In addition to all of the cultural learning I am being exposed to on a daily basis, there is much to learn at Project RENEW, where I am working. This month I have spent all of my time with the Victim Assistance unit and I have really begun to see what an amazing organization Project RENEW is. My first two weeks were filled with reading past proposals in order to learn about the NGO and its projects. I also spent a lot of time editing English copies of past proposals and I wrote two articles for the NGO’s website. Writing these articles has given me an opportunity to finally use some of the writing skills that I acquired during my four years of university.
Interspersed throughout these few weeks were several field visits with my supervisor. I have gone to two blind associations and a district health centre, accompanied the Prosthetics and Mobile Outreach Program, and have visited a few different people and families who have suffered from unexploded ordnance accidents. I feel so fortunate that during one of the visits I was able to meet a really inspirational man. Years ago, he was injured in an unexploded ordnance accident resulting in the amputation of both of his legs at mid-thigh level. Everyday he works, making big bamboo rings (out of bamboo that cuts down himself!) that he then sells to florists. He also grows mushrooms. While my supervisor and I sat with this man, he seemed so happy that we were there and he even showed an interest in me! And I’m not talking about a creepy interest like what I usually have to deal with; he really was just curious about me, where I was from, and my life. He was so kind, and I felt so useless because all I could say to him was hello and goodbye in Vietnamese. These field visits and seeing so many brave and resilient individuals has really given me a lot to think about. My perspective on life in Vietnam and in Canada has changed and I can already feel the boundaries of my mind shifting and growing.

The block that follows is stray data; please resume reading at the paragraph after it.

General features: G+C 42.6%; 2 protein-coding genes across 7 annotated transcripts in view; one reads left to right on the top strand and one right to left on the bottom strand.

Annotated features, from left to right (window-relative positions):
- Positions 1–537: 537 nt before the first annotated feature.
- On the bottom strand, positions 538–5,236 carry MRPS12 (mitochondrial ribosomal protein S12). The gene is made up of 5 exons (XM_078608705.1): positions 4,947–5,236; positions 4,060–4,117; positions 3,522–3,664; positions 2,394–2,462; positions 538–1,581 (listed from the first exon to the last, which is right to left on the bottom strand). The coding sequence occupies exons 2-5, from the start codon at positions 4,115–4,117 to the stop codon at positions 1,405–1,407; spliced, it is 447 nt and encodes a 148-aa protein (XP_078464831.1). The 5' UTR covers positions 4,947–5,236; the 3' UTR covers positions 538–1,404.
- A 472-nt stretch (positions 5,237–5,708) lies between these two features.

Lately at work I have been working independently on a proposal project, which has given me an opportunity to let my creativity run, searching for new ways to receive funding, and to use the researching abilities that I developed in university. I cannot wait to start writing proposals and to spend time with some of the other components of Project RENEW, such as the Survey and Clearance teams and the Visitor Centre. These other departments will add more dimensions to my forming perspectives of the mine situation here in Dong Ha and around the DMZ.
While I have learned so much during this past month, I know that there is still much more learning to be done over the next two months and I feel that I will never be able to learn everything there is to know about both mine action and cultural life in Vietnam. I have enjoyed applying what I have learned in university classes to my work at Project RENEW and am looking forward to being able to further using these new skills in whichever job my life takes me to next. I feel like I have accomplished a lot and yet almost nothing at the same time. I have faced many challenges, and even though they have been difficult, some of them even leading me to tears, I am looking forward to embracing the new challenges that will come my way in the upcoming weeks.